and decorative hand with an emotion I have rarely felt. Without vanity I
may say that Philippa and my mother had a _succès fou_.

From the moment when they entered their box every _lorgnette_ was fixed
upon them.

All Paris was there, the _tout Paris_ of _premières_, of _les courses_,
the _tout Paris_ of _clubsman_ of _belles petites_, of ladies _à chignon
jaune_. Here were the Booksmen, the _gommeux_, they who _font courir_,
the journalists, and here I observed with peculiar interest my great
masters, M. Fortuné du Boisgobey and M. Xavier de Montépin.

In the intervals of the performance _tout le monde_ crowded into our
_loge_, and I observed that my mother and Lady Errand made an almost
equal impression on many a gallant and enterprising young _impresario_.

We supped at the _Cafe Bignon_; toasts were carried; I also was carried
home.

Next morning I partly understood the mental condition of Philippa. I had
absolutely forgotten the events of the later part of the entertainment.

Several bills arrived for windows, which, it seems, I had broken in a
moment of effusion.

Gendarmes arrived, and would have arrested me on a charge of having
knocked down some thirty-seven of their number.

This little matter was easily arranged.

I apologised separately and severally to each of the thirty-seven
_braves hommes_, and collectively to the whole corps, the French army,
the President, the Republic, and the statue of Strasbourg in the Place
de la Concorde. These duties over, I was at leisure to reflect on the
injustice of English law.

Certain actions which I had entirely forgotten I expiated at the cost of
a few thousand francs, and some dozen apologies.

For only one action, about which she remembered nothing at all, Philippa
had to fly from English justice, and give up her title and place in
society! Both ladies now charmed me with a narrative of the compliments
that had been paid them; both absolutely declined to leave Paris.

‘I want to look at the shops,’ said my mother.

‘I want the _gommeux_ to look at me,’ said Philippa.

Neither of them saw the least fun in my proposed expedition to Spain.

Weeks passed and found us still in the capital of pleasure.

My large fortune, except a few insignificant thousands, had passed away
in the fleeting exhilaration of baccarat.

We must do something to restore our wealth.

My mother had an idea.

‘Basil,’ she said, ‘you speak of Spain. You long to steep yourself
in local colour. You sigh for _hidalgos, sombreros, carbonados, and
carboncillos_, why not combine business with pleasure?

‘Why not take the Alhambra?’

This _was_ an idea!

Where could we be safer than under the old Moorish flag?

Philippa readily fell in with my mother’s proposal. When woman has once
tasted of public admiration, when once she has stepped on the boards,
she retires without enthusiasm, even at the age of forty.

‘I had thought,’ said Philippa, of exhibiting myself at the Social
Science Congress, and lecturing on self-advertisement and the ethical
decline of the Moral Show business, with some remarks on waxworks. But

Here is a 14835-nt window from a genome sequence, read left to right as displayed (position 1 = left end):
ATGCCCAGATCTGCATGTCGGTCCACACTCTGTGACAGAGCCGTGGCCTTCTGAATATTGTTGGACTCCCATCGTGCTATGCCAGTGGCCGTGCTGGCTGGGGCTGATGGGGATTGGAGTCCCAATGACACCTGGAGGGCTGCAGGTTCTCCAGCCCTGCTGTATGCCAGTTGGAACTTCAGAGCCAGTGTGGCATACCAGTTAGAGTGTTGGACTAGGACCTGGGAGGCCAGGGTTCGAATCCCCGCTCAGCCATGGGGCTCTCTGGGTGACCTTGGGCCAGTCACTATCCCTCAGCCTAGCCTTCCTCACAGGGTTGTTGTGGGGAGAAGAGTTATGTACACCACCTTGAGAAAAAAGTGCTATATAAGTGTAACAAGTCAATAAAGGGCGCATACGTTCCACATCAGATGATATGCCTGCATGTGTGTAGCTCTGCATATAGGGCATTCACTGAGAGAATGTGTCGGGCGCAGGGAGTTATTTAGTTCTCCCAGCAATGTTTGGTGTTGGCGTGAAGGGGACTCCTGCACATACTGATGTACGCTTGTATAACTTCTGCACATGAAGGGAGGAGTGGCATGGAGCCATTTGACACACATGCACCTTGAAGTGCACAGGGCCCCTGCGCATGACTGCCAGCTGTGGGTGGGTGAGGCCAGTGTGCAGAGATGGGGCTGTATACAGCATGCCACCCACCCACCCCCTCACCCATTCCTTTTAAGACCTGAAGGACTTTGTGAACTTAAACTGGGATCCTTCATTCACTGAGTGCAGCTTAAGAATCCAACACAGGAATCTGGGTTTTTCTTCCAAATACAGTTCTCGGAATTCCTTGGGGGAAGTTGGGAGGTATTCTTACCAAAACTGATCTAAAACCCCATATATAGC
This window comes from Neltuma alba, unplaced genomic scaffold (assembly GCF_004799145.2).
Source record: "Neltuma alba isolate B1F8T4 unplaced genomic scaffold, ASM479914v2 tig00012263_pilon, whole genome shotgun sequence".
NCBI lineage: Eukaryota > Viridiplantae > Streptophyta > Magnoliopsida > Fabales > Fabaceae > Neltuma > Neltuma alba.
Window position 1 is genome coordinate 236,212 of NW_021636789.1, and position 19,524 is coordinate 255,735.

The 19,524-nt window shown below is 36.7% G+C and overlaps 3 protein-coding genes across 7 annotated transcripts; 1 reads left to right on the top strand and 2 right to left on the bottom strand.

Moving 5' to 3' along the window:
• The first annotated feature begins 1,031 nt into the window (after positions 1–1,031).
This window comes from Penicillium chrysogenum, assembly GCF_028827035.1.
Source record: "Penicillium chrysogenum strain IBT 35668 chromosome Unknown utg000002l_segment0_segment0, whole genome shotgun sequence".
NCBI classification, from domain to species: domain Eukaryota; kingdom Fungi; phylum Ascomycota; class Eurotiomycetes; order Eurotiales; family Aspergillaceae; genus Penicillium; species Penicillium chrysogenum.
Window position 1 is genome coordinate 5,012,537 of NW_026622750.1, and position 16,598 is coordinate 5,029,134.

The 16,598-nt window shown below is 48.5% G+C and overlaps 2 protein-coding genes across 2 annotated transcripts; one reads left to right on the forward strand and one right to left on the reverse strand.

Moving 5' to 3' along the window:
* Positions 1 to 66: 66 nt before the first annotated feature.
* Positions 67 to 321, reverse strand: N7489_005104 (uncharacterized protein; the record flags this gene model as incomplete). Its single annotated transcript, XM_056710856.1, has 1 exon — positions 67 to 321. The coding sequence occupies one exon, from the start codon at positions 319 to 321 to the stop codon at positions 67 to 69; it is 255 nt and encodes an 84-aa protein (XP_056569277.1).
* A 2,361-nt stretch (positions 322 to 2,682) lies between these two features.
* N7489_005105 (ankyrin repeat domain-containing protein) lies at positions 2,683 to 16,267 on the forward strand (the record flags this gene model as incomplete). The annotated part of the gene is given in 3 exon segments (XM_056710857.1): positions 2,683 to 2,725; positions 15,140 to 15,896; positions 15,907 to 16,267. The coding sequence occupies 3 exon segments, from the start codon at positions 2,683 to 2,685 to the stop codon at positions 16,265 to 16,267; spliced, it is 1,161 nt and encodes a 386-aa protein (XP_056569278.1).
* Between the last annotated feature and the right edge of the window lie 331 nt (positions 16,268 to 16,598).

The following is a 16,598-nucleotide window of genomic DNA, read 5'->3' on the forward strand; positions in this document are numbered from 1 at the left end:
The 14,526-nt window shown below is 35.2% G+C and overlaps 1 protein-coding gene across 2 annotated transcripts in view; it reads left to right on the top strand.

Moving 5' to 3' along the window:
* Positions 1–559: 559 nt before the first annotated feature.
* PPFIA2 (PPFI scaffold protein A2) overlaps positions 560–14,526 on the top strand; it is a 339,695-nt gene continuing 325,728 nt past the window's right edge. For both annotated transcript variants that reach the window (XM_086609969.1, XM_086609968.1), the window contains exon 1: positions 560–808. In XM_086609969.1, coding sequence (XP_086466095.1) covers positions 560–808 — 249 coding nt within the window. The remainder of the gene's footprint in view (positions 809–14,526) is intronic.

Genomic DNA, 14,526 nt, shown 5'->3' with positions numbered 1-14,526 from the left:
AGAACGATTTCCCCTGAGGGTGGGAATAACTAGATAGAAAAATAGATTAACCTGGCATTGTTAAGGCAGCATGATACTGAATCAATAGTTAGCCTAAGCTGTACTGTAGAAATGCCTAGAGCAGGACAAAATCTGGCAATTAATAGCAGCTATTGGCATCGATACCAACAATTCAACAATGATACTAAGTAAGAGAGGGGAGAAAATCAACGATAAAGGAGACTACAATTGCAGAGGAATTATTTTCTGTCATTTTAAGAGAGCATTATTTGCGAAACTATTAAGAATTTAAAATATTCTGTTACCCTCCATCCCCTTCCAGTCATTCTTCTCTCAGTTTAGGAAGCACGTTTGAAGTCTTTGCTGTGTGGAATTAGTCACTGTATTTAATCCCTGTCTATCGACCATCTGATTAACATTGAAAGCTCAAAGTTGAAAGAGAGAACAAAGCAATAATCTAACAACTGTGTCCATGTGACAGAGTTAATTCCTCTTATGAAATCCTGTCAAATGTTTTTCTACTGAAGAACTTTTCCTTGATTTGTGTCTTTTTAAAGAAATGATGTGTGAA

the Alhambra sounds ever so much more toney.’

It was decided on.

I threw away the Baedeker and Murray, and Ford’s ‘Spain,’ on which I had
been relying for three chapters of padding and local colour. I ceased to
think of the very old churches of St. Croix and St. Seurin and a variety
of other interesting objects. I did not bother about St. Sebastian, and
the Valley of the Giralda, and Burgos, the capital of the old Castilian
kingdom, and the absorbing glories of the departed Moore. Gladly, gaily,
I completed the necessary negotiations, and found myself, with Philippa,
my mother, and many of my old _troupe_, in the dear old Alhambra, safe
under the shelter of the gay old Moorish flag.

Shake off black gloom, Basil South, and make things skip.

You have conquered Fate!



CHAPTER IX.--Saved! Saved!

GLORIOUS, wonderful Alhambra! Magical Cuadrado de Leicestero! Philippa
and I were as happy as children, and the house was full every night.

We called everything by Spanish names, and played perpetually at being
Spaniards.

The _foyer_ we named a _patio_--a space fragrant with the perfume of
oranges, which the public were always sucking, and perilous with peel.
Add to this a refreshment-room, _refectorio_, full of the rarest old
_cigarros_, and redolent of _aqua de soda and aguardiente_. Here the
_botellas_ of _aqua de soda_ were continually popping, and the _corchos_
flying with a murmur of merry voices and of mingling waters. Here half
through the night you could listen to--

     The delight of happy laughter,
     The delight of low replies.

With such surroundings, almost those of a sybarite, who can blame me
for being lulled into security, and telling myself that my troubles were
nearly at an end? Who can wonder at the _cháteaux en Espagne_ that I
built as I lounged in the _patio_, and assisted my customers to consume
the _media aqua de soda_, or ‘split soda,’ of the country? Sometimes we
roamed as far as the Alcazar; sometimes we wandered to the Oxford, or
laughed light-heartedly in the stalls of the _Alegria_.

Such was our life. So in calm and peace (for we had secured a Tory
_chuckerouto_ from Birmingham) passed the even tenor of out days.

As to marrying Philippa, it had always been my _intention_.

Whether she was or was not Lady Errand; whether she had or had not
precipitated the hour of her own widowhood, made no kind of difference
to me.

A moment of ill-judged haste had been all her crime.

That moment had passed. Philippa was not that moment. I was not marrying
that moment, but Philippa.

Picture, then, your Basil naming and insisting on the day, yet somehow